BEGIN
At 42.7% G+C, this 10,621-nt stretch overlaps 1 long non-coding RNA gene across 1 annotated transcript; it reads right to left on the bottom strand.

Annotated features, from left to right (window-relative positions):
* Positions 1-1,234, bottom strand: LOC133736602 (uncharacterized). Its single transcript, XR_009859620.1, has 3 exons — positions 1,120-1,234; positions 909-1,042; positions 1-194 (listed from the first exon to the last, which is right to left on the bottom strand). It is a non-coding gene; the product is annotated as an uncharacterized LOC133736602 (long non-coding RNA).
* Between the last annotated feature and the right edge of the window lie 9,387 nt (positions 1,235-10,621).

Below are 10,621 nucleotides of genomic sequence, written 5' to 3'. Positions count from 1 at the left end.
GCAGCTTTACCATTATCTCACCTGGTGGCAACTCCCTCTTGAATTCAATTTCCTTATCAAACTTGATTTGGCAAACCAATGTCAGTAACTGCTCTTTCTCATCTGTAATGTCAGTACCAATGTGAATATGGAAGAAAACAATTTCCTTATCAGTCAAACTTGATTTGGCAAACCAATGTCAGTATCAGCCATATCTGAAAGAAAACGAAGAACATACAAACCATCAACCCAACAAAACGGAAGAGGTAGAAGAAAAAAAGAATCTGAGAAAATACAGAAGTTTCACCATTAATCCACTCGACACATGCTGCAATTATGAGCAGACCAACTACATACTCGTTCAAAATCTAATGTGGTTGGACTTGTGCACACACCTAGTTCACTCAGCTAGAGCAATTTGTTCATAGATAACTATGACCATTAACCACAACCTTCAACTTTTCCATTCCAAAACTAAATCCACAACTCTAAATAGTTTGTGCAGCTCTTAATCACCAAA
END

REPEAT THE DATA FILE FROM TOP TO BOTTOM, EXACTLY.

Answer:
At 42.7% G+C, this 10,621-nt stretch overlaps 1 long non-coding RNA gene across 1 annotated transcript; it reads right to left on the bottom strand.

Annotated features, from left to right (window-relative positions):
* Positions 1-1,234, bottom strand: LOC133736602 (uncharacterized). Its single transcript, XR_009859620.1, has 3 exons — positions 1,120-1,234; positions 909-1,042; positions 1-194 (listed from the first exon to the last, which is right to left on the bottom strand). It is a non-coding gene; the product is annotated as an uncharacterized LOC133736602 (long non-coding RNA).
* Between the last annotated feature and the right edge of the window lie 9,387 nt (positions 1,235-10,621).

Below are 10,621 nucleotides of genomic sequence, written 5' to 3'. Positions count from 1 at the left end.
GCAGCTTTACCATTATCTCACCTGGTGGCAACTCCCTCTTGAATTCAATTTCCTTATCAAACTTGATTTGGCAAACCAATGTCAGTAACTGCTCTTTCTCATCTGTAATGTCAGTACCAATGTGAATATGGAAGAAAACAATTTCCTTATCAGTCAAACTTGATTTGGCAAACCAATGTCAGTATCAGCCATATCTGAAAGAAAACGAAGAACATACAAACCATCAACCCAACAAAACGGAAGAGGTAGAAGAAAAAAAGAATCTGAGAAAATACAGAAGTTTCACCATTAATCCACTCGACACATGCTGCAATTATGAGCAGACCAACTACATACTCGTTCAAAATCTAATGTGGTTGGACTTGTGCACACACCTAGTTCACTCAGCTAGAGCAATTTGTTCATAGATAACTATGACCATTAACCACAACCTTCAACTTTTCCATTCCAAAACTAAATCCACAACTCTAAATAGTTTGTGCAGCTCTTAATCACCAAA